One of the favorite tactics of corporate reformers is to set lofty goals.

We have learned over the past twenty years that you can’t have reform without goals.

I remember back when No Child Left Behind was passed, and it included the goal (mandate, actually) that all students in grades 3-8 would be proficient by the year 2014. (By the way, if anyone wonders, I was not an architect of NCLB. I wasn’t involved at any point in writing it. That distinction goes to Sandy Kress, Margaret Spellings, Education Trust, and maybe even Rod Paige, who was Secretary of Education.)

I remember the six  national goals set in 1990 by the nation’s governors and the George W. Bush administration. Goal one was, “By the year 2000, all children in America will start school ready to learn.” There was also, “By the year 2000, United States students will be first in the world in mathematics and science achievement.” The Clinton administration added two more national goals I don’t think any of the national goals were met, but there were no punishments attached to them so they quietly disappeared.

With NCLB, everything changed. Suddenly, there were real consequences attached to not meeting a goal (100% proficiency) that no nation in the world had ever reached.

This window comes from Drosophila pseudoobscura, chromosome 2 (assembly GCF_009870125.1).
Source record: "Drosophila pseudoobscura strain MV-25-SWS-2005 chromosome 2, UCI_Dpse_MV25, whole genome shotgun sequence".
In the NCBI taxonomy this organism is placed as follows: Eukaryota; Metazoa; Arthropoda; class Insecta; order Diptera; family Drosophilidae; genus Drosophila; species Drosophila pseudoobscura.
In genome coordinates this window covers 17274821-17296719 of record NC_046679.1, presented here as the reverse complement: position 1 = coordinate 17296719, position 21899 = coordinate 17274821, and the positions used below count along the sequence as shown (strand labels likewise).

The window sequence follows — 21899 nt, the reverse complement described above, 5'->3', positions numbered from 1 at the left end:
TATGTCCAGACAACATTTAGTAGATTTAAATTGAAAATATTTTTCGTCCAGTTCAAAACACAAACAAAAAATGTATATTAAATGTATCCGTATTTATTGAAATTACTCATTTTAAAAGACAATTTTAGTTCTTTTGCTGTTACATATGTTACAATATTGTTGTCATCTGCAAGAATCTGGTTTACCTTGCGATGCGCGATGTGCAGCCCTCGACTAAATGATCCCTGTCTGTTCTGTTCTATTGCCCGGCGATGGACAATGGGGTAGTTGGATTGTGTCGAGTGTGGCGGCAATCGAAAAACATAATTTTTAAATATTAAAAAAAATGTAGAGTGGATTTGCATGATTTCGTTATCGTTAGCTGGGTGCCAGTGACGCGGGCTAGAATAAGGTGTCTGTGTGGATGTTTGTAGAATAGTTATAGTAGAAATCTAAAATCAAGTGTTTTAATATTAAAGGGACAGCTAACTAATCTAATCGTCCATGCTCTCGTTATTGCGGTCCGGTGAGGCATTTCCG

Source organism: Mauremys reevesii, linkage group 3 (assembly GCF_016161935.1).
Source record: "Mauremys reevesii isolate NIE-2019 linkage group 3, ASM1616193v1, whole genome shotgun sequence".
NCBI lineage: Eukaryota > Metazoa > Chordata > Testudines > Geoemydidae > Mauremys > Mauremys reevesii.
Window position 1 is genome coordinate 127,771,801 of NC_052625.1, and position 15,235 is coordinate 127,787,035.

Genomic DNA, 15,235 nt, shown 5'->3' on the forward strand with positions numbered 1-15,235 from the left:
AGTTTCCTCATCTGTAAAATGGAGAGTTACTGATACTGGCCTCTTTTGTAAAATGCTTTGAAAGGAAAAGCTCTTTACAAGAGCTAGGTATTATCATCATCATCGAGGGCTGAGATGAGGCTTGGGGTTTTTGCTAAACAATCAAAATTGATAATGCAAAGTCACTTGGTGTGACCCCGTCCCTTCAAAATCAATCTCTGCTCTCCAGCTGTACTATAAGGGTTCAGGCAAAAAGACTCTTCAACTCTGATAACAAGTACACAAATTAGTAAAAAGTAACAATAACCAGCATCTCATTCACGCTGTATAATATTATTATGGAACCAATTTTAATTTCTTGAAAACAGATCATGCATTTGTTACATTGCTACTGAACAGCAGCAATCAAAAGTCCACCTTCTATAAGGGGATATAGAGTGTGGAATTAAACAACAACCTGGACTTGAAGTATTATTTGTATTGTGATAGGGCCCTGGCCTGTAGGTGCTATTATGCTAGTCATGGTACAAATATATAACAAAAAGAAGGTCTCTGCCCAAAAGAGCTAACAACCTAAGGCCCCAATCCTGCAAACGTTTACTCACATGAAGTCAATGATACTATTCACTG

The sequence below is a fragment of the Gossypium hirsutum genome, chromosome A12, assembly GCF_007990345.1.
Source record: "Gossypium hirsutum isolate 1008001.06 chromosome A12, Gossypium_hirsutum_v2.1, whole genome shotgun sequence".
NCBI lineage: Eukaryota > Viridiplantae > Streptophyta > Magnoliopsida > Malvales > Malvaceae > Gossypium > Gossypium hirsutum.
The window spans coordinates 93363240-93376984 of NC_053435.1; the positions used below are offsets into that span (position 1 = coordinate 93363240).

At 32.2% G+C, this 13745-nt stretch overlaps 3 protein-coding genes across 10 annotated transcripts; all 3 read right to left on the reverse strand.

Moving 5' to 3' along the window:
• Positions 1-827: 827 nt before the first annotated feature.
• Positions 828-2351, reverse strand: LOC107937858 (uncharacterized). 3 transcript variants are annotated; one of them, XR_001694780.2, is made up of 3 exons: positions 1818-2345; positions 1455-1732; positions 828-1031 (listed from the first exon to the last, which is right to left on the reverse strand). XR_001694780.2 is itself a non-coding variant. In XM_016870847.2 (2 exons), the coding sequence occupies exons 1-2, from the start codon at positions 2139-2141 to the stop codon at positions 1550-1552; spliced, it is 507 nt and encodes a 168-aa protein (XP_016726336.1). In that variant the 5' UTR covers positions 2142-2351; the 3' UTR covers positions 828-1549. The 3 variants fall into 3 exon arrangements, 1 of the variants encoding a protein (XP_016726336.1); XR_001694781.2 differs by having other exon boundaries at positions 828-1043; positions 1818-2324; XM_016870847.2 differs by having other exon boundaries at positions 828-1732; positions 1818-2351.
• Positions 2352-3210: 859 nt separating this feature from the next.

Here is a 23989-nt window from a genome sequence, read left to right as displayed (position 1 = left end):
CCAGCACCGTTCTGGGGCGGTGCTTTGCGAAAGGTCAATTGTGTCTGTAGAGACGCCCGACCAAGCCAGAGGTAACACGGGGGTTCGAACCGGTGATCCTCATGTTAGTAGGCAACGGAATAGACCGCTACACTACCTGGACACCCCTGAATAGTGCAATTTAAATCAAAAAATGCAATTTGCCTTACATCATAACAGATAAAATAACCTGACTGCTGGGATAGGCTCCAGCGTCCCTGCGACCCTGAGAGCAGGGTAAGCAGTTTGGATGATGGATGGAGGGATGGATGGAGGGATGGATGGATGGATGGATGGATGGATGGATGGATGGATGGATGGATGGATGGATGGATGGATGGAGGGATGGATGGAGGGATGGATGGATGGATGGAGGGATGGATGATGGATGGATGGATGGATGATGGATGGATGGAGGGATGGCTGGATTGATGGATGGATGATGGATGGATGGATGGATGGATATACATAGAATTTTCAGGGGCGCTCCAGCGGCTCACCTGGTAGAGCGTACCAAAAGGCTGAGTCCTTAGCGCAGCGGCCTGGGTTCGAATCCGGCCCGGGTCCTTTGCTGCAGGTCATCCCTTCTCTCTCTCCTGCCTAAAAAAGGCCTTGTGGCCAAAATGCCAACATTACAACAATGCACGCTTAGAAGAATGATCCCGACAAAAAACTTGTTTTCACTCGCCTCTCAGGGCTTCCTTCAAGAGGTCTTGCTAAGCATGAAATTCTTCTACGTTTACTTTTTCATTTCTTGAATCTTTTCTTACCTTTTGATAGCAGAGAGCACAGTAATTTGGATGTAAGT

Schools that persistently failed to make “adequate yearly progress” would eventually be closed or turned over to a private management company or turned into a charter (same difference) or taken over by the state or staff would be fired. At the time, none of these sanctions had any evidence behind them. They still don’t. No state had ever taken over a school and made it a better school. Charters had almost no record at all. And private management companies had failed to demonstrate that they knew how to “fix” schools with low scores.

So now we have moved on to higher levels of goal-setting, since that is what business strategists like to do. Reformers must have goals! And goals must have accountability!

When I was in Detroit, the local business-civic groups that wanted to take over the schools said that if they were given a free hand, the graduation rate would rise to 90% in ten years. Well, why not 100%, as long as they were making promises? Why only 90%?

In Indianapolis, a local group of corporate reformers has proposed the usual remedy of privatization and promised remarkable achievements, come the by-and-by.

In Philadelphia, the former gas company executive who is currently in charge promised that if the plan he purchased from the Boston Consulting Group were adopted…well, you know, a dramatic increase in test scores, graduation rates, etc.

As I wrote just yesterday, Mike Miles—the Broad-trained military man who holds his troops in low regard—pledged grand goals for 2020.

But my current favorite goal is the one pledged by John White, the Broad-trained Commissioner of Education in Louisiana. White has promised that by 2014, all students in Louisiana would be proficient. ( Now, the reason I especially like this goal is that the timeline is so short. That means that we can hold Commissioner White accountable for results in only two years! If 100% of Louisiana’s students are not proficient in 2014, he has failed.

Now there is a man willing to stake his career and reputation on his goals. That’s impressive.

I wouldn’t exactly take that pledge to the bank, but I think we should treat his promise seriously and hold him to it in 2014.